The indigenous people in Uganda comprise of former hunters/gatherer communities such as the Bennet and the Batwa also known as Twa. They also include minority groups who include the Irk, the Karamojong and the Basongora. Ancient communities of hunters and gatherers, living in forested areas and practicing their cultural and economic way of life.The above group of people do not enjoy fundamental human rights like other Ugandans. The suffer discrimination,severe poverty and exclusion. The discrimination and marginalisation experienced by the indigenous communities range from lack of security of tenure, marginalisation in terms of political representation, poor education and provision of social services, negative stereotyping and segregation. They have common experience of state-induced landlessness and historical injustices caused by the creation of conservation areas. Their right to both land and other natural resources are well established under international and national legislation yet ignored and not implemented thus human rights violation


Understanding the key Drivers of Land use and Livelihood dynamics in the Drylands of Kenya: The Case of Fodder production in Isiolo County

Saada Mohamed Sala, David Jakinda Otieno, Jonathan Nzuma, Stephen Mwangi Mureithi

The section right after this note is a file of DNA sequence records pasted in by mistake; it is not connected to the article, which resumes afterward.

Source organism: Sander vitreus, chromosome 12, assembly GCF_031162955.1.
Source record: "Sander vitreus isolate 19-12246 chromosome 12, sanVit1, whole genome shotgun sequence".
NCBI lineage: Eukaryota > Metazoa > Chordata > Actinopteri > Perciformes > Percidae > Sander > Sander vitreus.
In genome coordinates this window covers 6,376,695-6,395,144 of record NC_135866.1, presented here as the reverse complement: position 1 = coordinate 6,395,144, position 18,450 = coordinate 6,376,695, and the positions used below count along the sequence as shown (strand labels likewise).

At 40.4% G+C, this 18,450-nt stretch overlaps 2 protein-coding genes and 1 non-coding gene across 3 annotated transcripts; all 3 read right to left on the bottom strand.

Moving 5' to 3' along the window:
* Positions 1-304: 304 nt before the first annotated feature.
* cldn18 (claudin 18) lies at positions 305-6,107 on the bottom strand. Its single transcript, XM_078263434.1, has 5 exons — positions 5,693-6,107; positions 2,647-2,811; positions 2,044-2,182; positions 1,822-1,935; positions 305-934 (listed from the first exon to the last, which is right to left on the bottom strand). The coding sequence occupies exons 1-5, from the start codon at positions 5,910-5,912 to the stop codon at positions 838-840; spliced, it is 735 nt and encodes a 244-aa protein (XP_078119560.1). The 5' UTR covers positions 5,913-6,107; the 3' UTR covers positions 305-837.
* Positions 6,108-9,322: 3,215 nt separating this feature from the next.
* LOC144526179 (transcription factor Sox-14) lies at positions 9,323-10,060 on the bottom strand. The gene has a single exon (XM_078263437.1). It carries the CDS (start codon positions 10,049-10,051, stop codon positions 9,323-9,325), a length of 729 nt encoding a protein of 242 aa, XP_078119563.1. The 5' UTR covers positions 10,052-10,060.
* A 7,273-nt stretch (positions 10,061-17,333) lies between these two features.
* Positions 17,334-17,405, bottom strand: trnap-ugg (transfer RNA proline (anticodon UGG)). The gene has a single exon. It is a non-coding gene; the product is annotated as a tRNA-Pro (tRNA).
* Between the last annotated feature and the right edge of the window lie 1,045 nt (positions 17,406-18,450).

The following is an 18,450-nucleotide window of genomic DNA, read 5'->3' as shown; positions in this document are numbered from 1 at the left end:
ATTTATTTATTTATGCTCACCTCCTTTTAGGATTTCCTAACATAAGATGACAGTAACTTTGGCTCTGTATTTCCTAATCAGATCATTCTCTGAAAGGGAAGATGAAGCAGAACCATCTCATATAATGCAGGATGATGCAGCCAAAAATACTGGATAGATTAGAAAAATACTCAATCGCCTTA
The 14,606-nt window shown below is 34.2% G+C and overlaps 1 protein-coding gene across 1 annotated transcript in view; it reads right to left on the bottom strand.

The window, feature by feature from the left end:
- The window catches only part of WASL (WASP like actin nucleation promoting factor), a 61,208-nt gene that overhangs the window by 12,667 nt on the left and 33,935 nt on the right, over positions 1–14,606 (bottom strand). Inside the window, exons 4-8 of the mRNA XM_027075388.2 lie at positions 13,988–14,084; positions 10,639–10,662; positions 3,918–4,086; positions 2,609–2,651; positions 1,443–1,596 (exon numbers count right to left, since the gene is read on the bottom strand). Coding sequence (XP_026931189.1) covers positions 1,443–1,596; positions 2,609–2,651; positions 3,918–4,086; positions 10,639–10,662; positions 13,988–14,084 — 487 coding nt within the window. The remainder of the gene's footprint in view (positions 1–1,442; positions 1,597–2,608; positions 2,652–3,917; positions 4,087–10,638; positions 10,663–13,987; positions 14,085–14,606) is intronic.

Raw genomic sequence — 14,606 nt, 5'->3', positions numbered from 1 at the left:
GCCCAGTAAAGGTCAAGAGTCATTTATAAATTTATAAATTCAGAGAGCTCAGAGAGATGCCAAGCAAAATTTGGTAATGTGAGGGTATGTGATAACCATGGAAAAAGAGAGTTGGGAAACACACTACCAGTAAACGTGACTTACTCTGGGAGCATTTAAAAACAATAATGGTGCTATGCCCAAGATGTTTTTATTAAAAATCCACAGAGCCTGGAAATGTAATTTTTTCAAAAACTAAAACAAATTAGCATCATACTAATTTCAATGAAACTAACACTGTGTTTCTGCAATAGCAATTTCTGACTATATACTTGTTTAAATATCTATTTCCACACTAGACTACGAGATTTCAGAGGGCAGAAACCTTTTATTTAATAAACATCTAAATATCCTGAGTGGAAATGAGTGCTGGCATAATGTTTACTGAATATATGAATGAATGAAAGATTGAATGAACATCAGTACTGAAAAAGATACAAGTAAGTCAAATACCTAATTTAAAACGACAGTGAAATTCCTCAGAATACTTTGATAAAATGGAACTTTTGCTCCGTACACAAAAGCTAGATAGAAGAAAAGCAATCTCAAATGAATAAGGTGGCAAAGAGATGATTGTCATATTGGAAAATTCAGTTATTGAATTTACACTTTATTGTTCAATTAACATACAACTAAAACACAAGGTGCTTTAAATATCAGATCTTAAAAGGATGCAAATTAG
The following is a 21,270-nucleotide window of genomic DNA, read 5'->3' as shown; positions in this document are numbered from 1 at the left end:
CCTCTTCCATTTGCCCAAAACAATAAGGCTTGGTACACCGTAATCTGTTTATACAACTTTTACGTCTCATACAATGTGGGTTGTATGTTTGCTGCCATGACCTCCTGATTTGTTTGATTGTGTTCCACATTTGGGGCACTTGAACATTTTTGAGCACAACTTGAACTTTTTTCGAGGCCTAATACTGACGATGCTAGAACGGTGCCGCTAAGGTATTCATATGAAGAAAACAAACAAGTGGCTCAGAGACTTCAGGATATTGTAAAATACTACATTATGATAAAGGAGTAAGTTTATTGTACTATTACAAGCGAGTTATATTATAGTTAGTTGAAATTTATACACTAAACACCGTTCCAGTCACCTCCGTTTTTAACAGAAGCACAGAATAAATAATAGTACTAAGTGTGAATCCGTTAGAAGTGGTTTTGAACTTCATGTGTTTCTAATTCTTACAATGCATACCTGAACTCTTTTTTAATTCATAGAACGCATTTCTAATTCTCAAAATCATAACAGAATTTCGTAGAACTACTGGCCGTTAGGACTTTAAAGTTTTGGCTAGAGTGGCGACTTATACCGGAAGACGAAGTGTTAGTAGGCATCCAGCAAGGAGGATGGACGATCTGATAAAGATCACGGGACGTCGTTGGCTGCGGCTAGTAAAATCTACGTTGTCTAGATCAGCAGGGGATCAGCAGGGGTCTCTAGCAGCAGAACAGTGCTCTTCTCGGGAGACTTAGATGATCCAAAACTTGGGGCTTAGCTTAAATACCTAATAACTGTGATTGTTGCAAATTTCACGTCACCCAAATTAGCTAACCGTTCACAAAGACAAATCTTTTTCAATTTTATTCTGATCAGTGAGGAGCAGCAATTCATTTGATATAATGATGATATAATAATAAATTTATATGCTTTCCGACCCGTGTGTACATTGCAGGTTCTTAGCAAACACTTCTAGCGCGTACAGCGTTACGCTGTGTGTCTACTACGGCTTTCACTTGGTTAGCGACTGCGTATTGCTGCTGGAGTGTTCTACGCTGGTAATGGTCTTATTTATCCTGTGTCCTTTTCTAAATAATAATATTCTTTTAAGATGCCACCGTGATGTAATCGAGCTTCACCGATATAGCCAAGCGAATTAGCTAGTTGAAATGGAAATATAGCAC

University of Nairobi, Kenya

In the face of increasing pressure on land and natural resources, combating land degradation in arid rangelands of sub-Saharan Africa (SSA) is essential to ensure sustainable productivity of these environments. The successive droughts coupled with environmental and demographic factors remain a threat to livestock-based livelihoods, hence limiting the livelihood opportunities available to millions of resource-poor pastoralists. This study assessed the influence of adopting fodder production on land use and livelihood changes in Isiolo County of Kenya. Data was collected using key informant consultations, focus group discussions and individual household survey. The findings showed that adoption of fodder production promotes productive land uses and pastoralists’ participation in diversified income-earning activities. Therefore, resilience focused interventions through asset creation are vital pathways that facilitate pastoralists’ access to resources, and opportunities towards self-reliance, hence aiding the achievement of a sustainable socio-economic development in line with Kenya’s vision 2030 and global development agenda.

08-14-Mohamed Sala-261_paper.pdf
08-14-Mohamed Sala-261_ppt.pptx

Land and Pastoralism in Eastern Africa: lessons learned

Joanita Okedi

Open Society Initiative for Eastern Africa (OSIEA), Uganda

This paper presents lessons learned, experiences of OSIEA and her partners working with pastoralists in securing land rights using both traditional and modern systems. We believe that it is the extent to which pastoralists are able to mobilize amongst themselves that will ensure to enable them positively influence policy processes.


Date: Friday, 29/Mar/2019
9:00am - 10:30am12-07: Analyzing land use change using Google Earth Engine -I-
Location: MC 6-860
Session Chair: Brad Bottoms, New Light Technologies, United States of America
MC 6-860 

Analyzing land use change using Google Earth Engine -I-

Brad Bottoms

New Light Technologies, United States of America

11:00am - 12:30pm13-07: Analyzing land use change using Google Earth Engine -II-
Location: MC 6-860
Session Chair: Brad Bottoms, New Light Technologies, United States of America
MC 6-860 

Analyzing land use change using Google Earth Engine -II-

Brad Bottoms

New Light Technologies, United States of America